United States District Court, D. South Carolina
REPORT AND RECOMMENDATION
Kaymani D. West Florence, United States Magistrate Judge.
a civil action filed pro se by a federal prison inmate.
Pursuant to 28 U.S.C. § 636(b)(1), and Local Civil Rule
73.02(B)(2)(e) (D.S.C.), this magistrate judge is authorized
to review all pretrial matters in such pro se cases and to
submit findings and recommendations to the District Court.
See 28 U.S.C. §§ 1915(e); 1915A (as soon
as possible after docketing, district courts should review
prisoner cases to determine whether they are subject to
Washington (“Plaintiff”) is a federal prisoner,
currently incarcerated at FCI-Estill in Estill, South
Carolina. In the Complaint now under review, Plaintiff sues
many officials and employees of the Federal Bureau of Prisons
(“BOP”), alleging medical negligence and
indifference relative to vision problems that Plaintiff has
been experiencing during his incarceration in several BOP
prisons. Plaintiff has named the United States of America as
one of his Defendants. He has also named six Defendants who,
according to the information contained in his summons, reside
in South Carolina: Defendants Mrs. Cruz; Loranth; Massa;
Meeks; Lepaine, and Garcia. Additionally, Plaintiff names
four Defendants who reside in Kentucky: John Doe #2; Jude
Onucha; K. Bennett-Baker; and P. Robinson. Three Defendants
who reside in Oklahoma: John Does ##3, 4, and 5. Plaintiff
also names three Defendants who reside in Kansas: Paul Laird;
Paul Harvey; B. Auterson; and eleven Defendants who reside in
Illinois: James Cross; Mr. Baugh; Douglas Kruse; Harold
Gillian; Mrs. Robinson; Mrs. W. Lirios; Mrs. Lyons; David
Goldsborough; Steven Hoffimerr; Frank Fester; and Margaret
Hodges. Finally, Plaintiff names one Defendant who resides in
the District of Columbia: John Doe #1. He seeks damages and
injunctive relief and has requested a preliminary injunction
and a temporary restraining order seeking transfer from
regular BOP prisons to a Federal Medical Center. ECF Nos. 7,
19. Plaintiff paid the full filing fee in this case.
Standard of Review
established local procedure in this judicial district, a
careful review has been made of Plaintiff's pro se
Complaint filed in this case. This review has been conducted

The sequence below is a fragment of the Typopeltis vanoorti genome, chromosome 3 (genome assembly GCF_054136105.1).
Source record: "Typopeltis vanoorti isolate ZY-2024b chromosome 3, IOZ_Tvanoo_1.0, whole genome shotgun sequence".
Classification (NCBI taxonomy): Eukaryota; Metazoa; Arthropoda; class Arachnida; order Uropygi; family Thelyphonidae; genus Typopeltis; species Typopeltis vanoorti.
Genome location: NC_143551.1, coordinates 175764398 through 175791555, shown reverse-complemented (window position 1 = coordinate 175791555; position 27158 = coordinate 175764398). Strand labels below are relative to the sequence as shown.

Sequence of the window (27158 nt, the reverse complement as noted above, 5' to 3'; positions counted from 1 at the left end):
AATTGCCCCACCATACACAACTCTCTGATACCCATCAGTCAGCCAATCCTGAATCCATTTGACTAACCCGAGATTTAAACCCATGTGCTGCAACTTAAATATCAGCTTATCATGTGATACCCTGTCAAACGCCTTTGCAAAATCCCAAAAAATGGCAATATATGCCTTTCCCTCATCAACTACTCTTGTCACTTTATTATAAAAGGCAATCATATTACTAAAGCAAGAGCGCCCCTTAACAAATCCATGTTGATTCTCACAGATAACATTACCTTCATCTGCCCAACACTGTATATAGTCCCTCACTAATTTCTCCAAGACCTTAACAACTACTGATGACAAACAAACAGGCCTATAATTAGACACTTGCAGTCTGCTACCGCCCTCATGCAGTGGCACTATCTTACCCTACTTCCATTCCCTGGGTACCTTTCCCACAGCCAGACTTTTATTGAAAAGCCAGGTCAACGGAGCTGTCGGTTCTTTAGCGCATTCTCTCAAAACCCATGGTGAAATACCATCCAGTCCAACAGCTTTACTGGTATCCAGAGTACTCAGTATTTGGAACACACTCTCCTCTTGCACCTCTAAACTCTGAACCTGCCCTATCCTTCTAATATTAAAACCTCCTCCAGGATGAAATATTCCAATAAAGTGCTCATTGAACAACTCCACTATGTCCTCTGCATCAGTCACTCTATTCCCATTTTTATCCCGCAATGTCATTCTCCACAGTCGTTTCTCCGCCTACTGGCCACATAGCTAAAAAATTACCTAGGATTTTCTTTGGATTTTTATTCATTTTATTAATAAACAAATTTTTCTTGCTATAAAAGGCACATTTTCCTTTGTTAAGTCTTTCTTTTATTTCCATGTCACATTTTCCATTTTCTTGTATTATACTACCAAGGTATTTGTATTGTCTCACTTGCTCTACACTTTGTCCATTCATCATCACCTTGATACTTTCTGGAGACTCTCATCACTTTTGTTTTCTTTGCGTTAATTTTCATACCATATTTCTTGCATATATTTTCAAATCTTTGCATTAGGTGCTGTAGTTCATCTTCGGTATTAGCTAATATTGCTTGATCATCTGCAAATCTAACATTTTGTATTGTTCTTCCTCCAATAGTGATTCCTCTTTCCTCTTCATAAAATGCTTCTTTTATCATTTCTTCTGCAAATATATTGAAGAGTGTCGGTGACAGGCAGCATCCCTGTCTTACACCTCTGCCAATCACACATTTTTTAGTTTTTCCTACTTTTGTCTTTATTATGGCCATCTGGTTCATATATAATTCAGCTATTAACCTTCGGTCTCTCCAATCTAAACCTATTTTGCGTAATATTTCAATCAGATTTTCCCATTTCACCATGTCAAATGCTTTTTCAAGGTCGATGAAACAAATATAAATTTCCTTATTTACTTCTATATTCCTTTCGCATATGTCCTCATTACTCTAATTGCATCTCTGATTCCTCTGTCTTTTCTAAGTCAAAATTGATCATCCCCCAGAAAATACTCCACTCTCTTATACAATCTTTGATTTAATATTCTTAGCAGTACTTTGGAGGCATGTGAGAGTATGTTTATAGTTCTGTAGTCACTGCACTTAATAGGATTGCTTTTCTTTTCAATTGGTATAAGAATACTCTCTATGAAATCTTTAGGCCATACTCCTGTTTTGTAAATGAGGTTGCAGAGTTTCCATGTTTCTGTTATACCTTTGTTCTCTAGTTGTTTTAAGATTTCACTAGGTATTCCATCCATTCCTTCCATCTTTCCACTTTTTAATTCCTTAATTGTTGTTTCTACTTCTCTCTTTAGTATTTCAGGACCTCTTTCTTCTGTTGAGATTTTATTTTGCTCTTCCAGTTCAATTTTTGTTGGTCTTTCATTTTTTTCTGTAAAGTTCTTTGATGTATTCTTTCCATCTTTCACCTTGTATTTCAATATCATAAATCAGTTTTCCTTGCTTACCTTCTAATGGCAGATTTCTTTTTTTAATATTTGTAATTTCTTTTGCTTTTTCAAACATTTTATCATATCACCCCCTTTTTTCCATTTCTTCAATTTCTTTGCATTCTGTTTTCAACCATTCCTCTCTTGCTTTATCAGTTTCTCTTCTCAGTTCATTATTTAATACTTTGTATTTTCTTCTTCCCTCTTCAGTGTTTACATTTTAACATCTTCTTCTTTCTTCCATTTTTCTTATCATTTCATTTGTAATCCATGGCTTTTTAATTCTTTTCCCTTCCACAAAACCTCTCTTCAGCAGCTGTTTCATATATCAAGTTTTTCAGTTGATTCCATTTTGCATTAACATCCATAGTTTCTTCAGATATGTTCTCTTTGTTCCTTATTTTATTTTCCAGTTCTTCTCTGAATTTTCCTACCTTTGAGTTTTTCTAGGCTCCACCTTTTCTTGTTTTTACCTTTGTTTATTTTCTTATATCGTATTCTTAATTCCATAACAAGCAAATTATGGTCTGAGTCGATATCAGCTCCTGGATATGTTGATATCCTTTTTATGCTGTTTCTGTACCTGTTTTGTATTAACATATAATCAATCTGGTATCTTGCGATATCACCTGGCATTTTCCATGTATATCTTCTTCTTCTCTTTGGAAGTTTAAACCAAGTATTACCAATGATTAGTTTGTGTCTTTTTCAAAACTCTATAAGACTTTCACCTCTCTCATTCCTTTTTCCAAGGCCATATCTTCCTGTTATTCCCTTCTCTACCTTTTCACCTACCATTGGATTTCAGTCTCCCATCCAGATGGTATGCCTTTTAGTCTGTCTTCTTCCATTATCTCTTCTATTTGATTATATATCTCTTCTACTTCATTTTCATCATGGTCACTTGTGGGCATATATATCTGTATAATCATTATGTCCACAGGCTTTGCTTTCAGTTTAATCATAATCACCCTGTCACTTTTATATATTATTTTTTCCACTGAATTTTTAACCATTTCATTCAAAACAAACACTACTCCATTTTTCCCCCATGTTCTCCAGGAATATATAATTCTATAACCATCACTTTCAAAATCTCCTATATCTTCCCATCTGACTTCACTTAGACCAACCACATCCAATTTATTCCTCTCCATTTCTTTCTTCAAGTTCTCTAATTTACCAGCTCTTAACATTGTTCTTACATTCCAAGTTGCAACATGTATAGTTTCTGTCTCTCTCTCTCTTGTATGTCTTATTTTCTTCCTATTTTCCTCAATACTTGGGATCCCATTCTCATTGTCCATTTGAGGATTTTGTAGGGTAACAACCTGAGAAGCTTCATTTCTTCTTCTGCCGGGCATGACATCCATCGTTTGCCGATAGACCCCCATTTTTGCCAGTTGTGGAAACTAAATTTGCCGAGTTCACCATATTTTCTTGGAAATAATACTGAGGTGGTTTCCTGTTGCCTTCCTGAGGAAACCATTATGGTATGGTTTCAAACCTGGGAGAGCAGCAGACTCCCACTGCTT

pursuant to the procedural provisions of 28 U.S.C. §
1915A,  and the Prison Litigation Reform Act of
1996, and in light of the following precedents: Denton v.
Hernandez, 504 U.S. 25 (1992); Neitzke v.
Williams, 490 U.S. 319, 324-25 (1989); Haines v.
Kerner, 404 U.S. 519 (1972); Nasim v. Warden, Md.
House of Corr., 64 F.3d 951 (4th Cir. 1995); Todd v.
Baskerville, 712 F.2d 70 (4th Cir. 1983); Boyce v.
Alizaduh, 595 F.2d 948 (4th Cir. 1979).
complaints are held to a less stringent standard than those
drafted by attorneys, Gordon v. Leeke, 574 F.2d
1147, 1151 (4th Cir. 1978), and a federal district court is
charged with liberally construing a complaint filed by a pro
se litigant to allow the development of a potentially
meritorious case. Hughes v. Rowe, 449 U.S. 5, 9-10
(1980). When a federal court is evaluating a pro se
complaint, the plaintiff's allegations are assumed to be
true. De'Lonta v. Angelone, 330 F.3d 630, 630
n.1 (4th Cir. 2003). Nevertheless, the requirement of liberal
construction does not mean that this court can ignore a clear
failure in the pleading to allege facts which set forth a
claim currently cognizable in a federal district court.
Weller v. Dep't of Soc. Servs., 901 F.2d 387
(4th Cir. 1990). Even under this less stringent standard,
however, the Complaint filed in this case is subject to
partial summary dismissal under the provisions of 28 U.S.C.
Complaint in this case should be partially dismissed to the
extent that it contains claims against Defendants over whom
this court cannot obtain personal jurisdiction because those
Defendants reside outside the geographical boundaries of the
court. A bedrock requirement in any civil action is that the
district court in which a Complaint is brought shall have
personal jurisdiction over the persons of the defendants.
Rule 4(e) of the Federal Rules of Civil Procedure
(“Service Upon Individuals Within a Judicial District
of the United States”) by its own title suggests that
persons outside a given judicial district cannot be brought
into that district court. However, the Rule allows
application of so-called state “long arm”
Unless federal law provides otherwise, an individual -- other
than a minor, an incompetent person, or a person whose waiver
has been filed -- may be served in a judicial district of the
United States by:
(1) following state law for serving a summons in an action
brought in courts of general jurisdiction in the state where
the district court is located or where service is made; or
(2) doing any of the following:
(A) delivering a copy of the summons and of the complaint to
the individual personally;
(B) leaving a copy of each at the individual's dwelling
or usual place of abode with someone of suitable age and